Ultomiris approved in Japan for AQP4-positive NMOSD

Regulatory reviews are ongoing in US and other countries

Lindsey Shapiro, PhD avatar

by Lindsey Shapiro, PhD |

Share this article:

Share article via email
An illustration of seven hands giving the thumbs up sign from within a black circle.

Ultomiris (ravulizumab) has been approved by authorities in Japan to prevent relapses in adults with neuromyelitis optica spectrum disorder (NMOSD) positive for antibodies against aquaporin-4 (AQP4).

The decision from the Japanese Ministry of Health, Labour and Welfare comes shortly after a similar approval by the European Commission, making Ultomiris the first and only long-acting C5 complement inhibitor approved for this indication.

Regulatory reviews are ongoing in the U.S. and other countries.

Ultomiris is the successor of Soliris (eculizumab), an older C5 complement inhibitor therapy approved for NMOSD that was also developed by Alexion Pharmaceuticals — now a subsidiary of AstraZeneca known as Alexion, AstraZeneca Rare Disease.

“Alexion transformed the NMOSD landscape by uncovering the exceptional efficacy of C5 complement inhibition in reducing the risk of relapses for patients,” Marc Dunoyer, CEO of Alexion, said in a company press release.

Recommended Reading
An illustration of seven hands giving the thumbs up sign from within a black circle.

Ultomiris approved in EU for adults with AQP4-positive NMOSD

‘Convenient dosing every eight weeks’

“With today’s approval, we continue to deliver on our commitment to the NMOSD community, offering patients an innovative long-acting treatment option that has the potential to eliminate relapses with convenient dosing every eight weeks,” Dunoyer added.

NMOSD is caused by the immune system’s mistaken attack on components of the nervous system, particularly the spinal cord and optic nerve that transmits signals between the eyes and the brain.

For most patients, the self-reactive antibodies that drive these autoimmune attacks are targeted against AQP4, a protein found on nerve support cells called astrocytes.

Symptom flares, or relapses, are usually interspersed with periods of recovery, or remission. Still, these relapses can lead to progressive and permanent disability, causing patients to lose their vision or become wheelchair-bound.

“As a single NMOSD relapse can result in long-term and life-altering disability, relapse prevention is the primary treatment goal in this disease and essential to help patients maintain quality of life,” said Ichiro Nakashima, MD, PhD, professor of neurology at Tohoku Medical and Pharmaceutical University in Japan.

The approval of this long-acting C5 complement inhibitor in Japan is a significant advance for patients with [anti-AQP4 antibody-positive] NMOSD, offering dosing every eight weeks and the potential to live relapse-free.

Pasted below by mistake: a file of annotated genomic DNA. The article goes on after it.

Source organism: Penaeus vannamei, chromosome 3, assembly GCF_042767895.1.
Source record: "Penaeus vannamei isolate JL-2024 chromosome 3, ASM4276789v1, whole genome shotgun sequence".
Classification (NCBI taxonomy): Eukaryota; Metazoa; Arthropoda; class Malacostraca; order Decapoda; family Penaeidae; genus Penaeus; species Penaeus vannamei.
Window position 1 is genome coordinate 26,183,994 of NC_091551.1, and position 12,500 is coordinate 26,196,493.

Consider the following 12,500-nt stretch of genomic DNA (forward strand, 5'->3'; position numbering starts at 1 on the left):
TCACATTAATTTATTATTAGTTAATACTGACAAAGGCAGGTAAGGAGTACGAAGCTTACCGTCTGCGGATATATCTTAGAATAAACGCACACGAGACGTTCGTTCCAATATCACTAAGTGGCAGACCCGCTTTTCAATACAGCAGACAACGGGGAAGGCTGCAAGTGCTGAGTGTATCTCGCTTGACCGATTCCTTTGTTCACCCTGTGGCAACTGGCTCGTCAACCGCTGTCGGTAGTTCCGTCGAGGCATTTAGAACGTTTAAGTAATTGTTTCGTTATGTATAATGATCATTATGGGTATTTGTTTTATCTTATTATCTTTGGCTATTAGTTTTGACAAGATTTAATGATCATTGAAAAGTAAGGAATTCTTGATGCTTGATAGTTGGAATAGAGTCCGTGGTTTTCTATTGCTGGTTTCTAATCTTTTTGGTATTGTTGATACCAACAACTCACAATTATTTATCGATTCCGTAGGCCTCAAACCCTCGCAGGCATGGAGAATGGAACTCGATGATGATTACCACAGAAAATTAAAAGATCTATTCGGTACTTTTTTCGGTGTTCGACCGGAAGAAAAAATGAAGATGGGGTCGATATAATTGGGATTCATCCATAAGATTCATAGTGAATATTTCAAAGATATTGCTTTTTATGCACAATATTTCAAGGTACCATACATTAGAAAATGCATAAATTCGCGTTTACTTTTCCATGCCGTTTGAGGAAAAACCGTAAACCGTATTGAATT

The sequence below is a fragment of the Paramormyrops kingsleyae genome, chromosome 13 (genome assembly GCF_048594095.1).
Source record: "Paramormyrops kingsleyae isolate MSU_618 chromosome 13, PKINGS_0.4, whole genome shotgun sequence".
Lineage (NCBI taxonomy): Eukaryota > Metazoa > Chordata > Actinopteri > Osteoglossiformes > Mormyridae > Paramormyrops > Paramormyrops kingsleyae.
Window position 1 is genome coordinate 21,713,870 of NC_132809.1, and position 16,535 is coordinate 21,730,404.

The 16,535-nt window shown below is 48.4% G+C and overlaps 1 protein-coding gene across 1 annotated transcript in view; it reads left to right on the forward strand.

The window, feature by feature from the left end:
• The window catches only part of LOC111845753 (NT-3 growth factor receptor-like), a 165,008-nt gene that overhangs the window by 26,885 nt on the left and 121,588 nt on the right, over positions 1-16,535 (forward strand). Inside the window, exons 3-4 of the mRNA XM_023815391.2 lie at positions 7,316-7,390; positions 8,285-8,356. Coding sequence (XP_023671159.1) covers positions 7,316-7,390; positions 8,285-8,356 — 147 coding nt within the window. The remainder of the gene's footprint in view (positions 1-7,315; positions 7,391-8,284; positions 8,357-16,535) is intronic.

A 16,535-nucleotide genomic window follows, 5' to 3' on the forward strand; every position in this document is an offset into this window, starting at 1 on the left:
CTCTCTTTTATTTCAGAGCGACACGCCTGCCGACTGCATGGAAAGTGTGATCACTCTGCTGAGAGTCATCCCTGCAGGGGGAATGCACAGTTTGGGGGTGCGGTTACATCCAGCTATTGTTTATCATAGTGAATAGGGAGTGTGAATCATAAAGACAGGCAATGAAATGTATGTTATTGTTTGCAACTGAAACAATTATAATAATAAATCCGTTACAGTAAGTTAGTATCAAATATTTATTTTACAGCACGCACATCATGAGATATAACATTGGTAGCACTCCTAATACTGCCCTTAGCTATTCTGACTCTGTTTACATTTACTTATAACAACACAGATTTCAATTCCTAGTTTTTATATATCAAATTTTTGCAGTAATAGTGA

Ultomiris approved in Japan, Europe, and US for other diseases

Ultomiris is an into-the-vein therapy designed to block C5, a key protein in the immune complement cascade that’s involved in driving the autoimmune attacks that characterize NMOSD. It acts essentially in the same way as Soliris, an approved NMOSD therapy for patients with anti-AQP4 antibodies.

While both medications are delivered via direct infusion into the bloodstream, Ultomiris was designed to be more stable than Soliris, allowing it to be dosed less frequently — once every eight weeks after a loading dose compared with every other week for Soliris.

Ultomiris is already approved in Japan, Europe, and the U.S. for other diseases in which the complement cascade is overactive, including generalized myasthenia gravisatypical hemolytic uremic syndrome, and paroxysmal nocturnal hemoglobinuria.

Its recent approvals for NMOSD were backed by results from a global Phase 3 clinical trial, called CHAMPION-NMOSD (NCT04201262).

A total of 58 adults with AQP4-associated NMOSD were enrolled and treated with Ultomiris for at least 50 weeks (or about 11.5 months) in the main treatment period, and then were able to enter an open-label extension phase, where all are continuing to be treated for up to an additional two years.

The main goal of the trial was to compare the time to first relapse among CHAMPION-NMOSD participants with that of 47 patients given a placebo in a prior Soliris trial, dubbed PREVENT (NCT01892345).

Recommended Reading
Two doctors view information on a tablet.

Risk of NMOSD attacks is low after vaccination, review study finds

No relapses observed in Ultomiris-treated patients over 1.5 years

That goal was met, with no relapses observed in any Ultomiris-treated patient over a median treatment duration of 73 weeks (nearly 1.5 years). That corresponded to a 98.6% reduction in relapse risk relative to the external placebo group, where 42.6% of patients had a relapse over a median eight months of follow-up.

This difference has continued to be sustained through a median of 90 weeks (about 1.7 years), according to the company.

The safety and tolerability of Ultomiris in CHAMPION-NMOSD was consistent with that reported in previous trials and with real-world use. Common side effects included headache, back pain, joint pain, and urinary tract infection.

COVID-19 infections were also common but were deemed unrelated to Ultomiris treatment.

“With no relapses observed in the pivotal CHAMPION-NMOSD trial, the approval of this long-acting C5 complement inhibitor in Japan is a significant advance for patients with [anti-AQP4 antibody-positive] NMOSD, offering dosing every eight weeks and the potential to live relapse-free,” Nakashima said.